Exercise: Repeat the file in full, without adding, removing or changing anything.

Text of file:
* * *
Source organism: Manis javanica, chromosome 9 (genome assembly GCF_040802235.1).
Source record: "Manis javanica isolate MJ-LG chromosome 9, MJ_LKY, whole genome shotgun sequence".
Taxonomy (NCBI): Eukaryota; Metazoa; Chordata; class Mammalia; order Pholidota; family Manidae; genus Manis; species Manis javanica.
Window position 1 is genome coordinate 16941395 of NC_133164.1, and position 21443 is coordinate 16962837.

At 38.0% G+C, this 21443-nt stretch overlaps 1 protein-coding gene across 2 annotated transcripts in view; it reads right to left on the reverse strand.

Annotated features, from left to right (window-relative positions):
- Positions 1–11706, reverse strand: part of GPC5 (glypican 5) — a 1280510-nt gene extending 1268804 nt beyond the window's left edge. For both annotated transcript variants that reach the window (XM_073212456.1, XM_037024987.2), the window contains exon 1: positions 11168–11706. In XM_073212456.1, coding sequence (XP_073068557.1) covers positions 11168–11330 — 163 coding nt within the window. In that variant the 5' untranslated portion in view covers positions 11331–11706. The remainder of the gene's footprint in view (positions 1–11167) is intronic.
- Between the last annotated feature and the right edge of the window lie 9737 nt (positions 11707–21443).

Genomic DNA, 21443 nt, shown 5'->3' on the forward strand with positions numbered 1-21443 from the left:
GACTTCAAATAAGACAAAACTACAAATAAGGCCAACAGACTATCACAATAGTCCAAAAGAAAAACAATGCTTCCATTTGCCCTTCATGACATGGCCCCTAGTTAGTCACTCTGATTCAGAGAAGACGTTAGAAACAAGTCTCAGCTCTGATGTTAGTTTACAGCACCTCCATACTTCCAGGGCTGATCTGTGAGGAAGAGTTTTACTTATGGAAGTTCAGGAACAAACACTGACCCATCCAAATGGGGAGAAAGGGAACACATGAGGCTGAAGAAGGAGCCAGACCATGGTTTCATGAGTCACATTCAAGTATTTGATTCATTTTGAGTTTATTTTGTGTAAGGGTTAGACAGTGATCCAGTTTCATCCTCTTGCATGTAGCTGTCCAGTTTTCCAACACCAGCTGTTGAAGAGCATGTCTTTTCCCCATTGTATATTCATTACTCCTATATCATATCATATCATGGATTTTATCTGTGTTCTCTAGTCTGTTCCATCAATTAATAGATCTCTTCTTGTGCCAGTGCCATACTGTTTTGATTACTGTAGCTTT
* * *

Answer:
Source organism: Manis javanica, chromosome 9 (genome assembly GCF_040802235.1).
Source record: "Manis javanica isolate MJ-LG chromosome 9, MJ_LKY, whole genome shotgun sequence".
Taxonomy (NCBI): Eukaryota; Metazoa; Chordata; class Mammalia; order Pholidota; family Manidae; genus Manis; species Manis javanica.
Window position 1 is genome coordinate 16941395 of NC_133164.1, and position 21443 is coordinate 16962837.

At 38.0% G+C, this 21443-nt stretch overlaps 1 protein-coding gene across 2 annotated transcripts in view; it reads right to left on the reverse strand.

Annotated features, from left to right (window-relative positions):
- Positions 1–11706, reverse strand: part of GPC5 (glypican 5) — a 1280510-nt gene extending 1268804 nt beyond the window's left edge. For both annotated transcript variants that reach the window (XM_073212456.1, XM_037024987.2), the window contains exon 1: positions 11168–11706. In XM_073212456.1, coding sequence (XP_073068557.1) covers positions 11168–11330 — 163 coding nt within the window. In that variant the 5' untranslated portion in view covers positions 11331–11706. The remainder of the gene's footprint in view (positions 1–11167) is intronic.
- Between the last annotated feature and the right edge of the window lie 9737 nt (positions 11707–21443).

Genomic DNA, 21443 nt, shown 5'->3' on the forward strand with positions numbered 1-21443 from the left:
GACTTCAAATAAGACAAAACTACAAATAAGGCCAACAGACTATCACAATAGTCCAAAAGAAAAACAATGCTTCCATTTGCCCTTCATGACATGGCCCCTAGTTAGTCACTCTGATTCAGAGAAGACGTTAGAAACAAGTCTCAGCTCTGATGTTAGTTTACAGCACCTCCATACTTCCAGGGCTGATCTGTGAGGAAGAGTTTTACTTATGGAAGTTCAGGAACAAACACTGACCCATCCAAATGGGGAGAAAGGGAACACATGAGGCTGAAGAAGGAGCCAGACCATGGTTTCATGAGTCACATTCAAGTATTTGATTCATTTTGAGTTTATTTTGTGTAAGGGTTAGACAGTGATCCAGTTTCATCCTCTTGCATGTAGCTGTCCAGTTTTCCAACACCAGCTGTTGAAGAGCATGTCTTTTCCCCATTGTATATTCATTACTCCTATATCATATCATATCATGGATTTTATCTGTGTTCTCTAGTCTGTTCCATCAATTAATAGATCTCTTCTTGTGCCAGTGCCATACTGTTTTGATTACTGTAGCTTT